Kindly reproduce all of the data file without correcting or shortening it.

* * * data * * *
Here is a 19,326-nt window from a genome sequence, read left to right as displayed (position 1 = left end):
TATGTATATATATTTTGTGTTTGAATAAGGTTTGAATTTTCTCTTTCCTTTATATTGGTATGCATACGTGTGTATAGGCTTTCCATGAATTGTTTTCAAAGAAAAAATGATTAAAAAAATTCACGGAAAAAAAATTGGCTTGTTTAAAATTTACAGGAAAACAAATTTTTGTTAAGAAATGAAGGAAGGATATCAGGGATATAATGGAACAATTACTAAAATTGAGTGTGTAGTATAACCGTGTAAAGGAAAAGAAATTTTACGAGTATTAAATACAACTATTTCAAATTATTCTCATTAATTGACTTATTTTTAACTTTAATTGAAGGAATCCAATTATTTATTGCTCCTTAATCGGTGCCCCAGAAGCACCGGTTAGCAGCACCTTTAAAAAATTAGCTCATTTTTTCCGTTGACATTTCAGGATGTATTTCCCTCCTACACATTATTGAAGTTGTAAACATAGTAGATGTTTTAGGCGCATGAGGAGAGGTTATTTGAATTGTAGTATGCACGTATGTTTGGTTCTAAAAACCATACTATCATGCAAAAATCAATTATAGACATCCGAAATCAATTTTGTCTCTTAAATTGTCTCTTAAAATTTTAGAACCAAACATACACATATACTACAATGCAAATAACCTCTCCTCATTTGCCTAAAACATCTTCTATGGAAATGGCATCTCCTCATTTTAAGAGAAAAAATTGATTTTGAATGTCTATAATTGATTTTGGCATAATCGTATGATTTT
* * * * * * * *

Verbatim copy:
Here is a 19,326-nt window from a genome sequence, read left to right as displayed (position 1 = left end):
TATGTATATATATTTTGTGTTTGAATAAGGTTTGAATTTTCTCTTTCCTTTATATTGGTATGCATACGTGTGTATAGGCTTTCCATGAATTGTTTTCAAAGAAAAAATGATTAAAAAAATTCACGGAAAAAAAATTGGCTTGTTTAAAATTTACAGGAAAACAAATTTTTGTTAAGAAATGAAGGAAGGATATCAGGGATATAATGGAACAATTACTAAAATTGAGTGTGTAGTATAACCGTGTAAAGGAAAAGAAATTTTACGAGTATTAAATACAACTATTTCAAATTATTCTCATTAATTGACTTATTTTTAACTTTAATTGAAGGAATCCAATTATTTATTGCTCCTTAATCGGTGCCCCAGAAGCACCGGTTAGCAGCACCTTTAAAAAATTAGCTCATTTTTTCCGTTGACATTTCAGGATGTATTTCCCTCCTACACATTATTGAAGTTGTAAACATAGTAGATGTTTTAGGCGCATGAGGAGAGGTTATTTGAATTGTAGTATGCACGTATGTTTGGTTCTAAAAACCATACTATCATGCAAAAATCAATTATAGACATCCGAAATCAATTTTGTCTCTTAAATTGTCTCTTAAAATTTTAGAACCAAACATACACATATACTACAATGCAAATAACCTCTCCTCATTTGCCTAAAACATCTTCTATGGAAATGGCATCTCCTCATTTTAAGAGAAAAAATTGATTTTGAATGTCTATAATTGATTTTGGCATAATCGTATGATTTT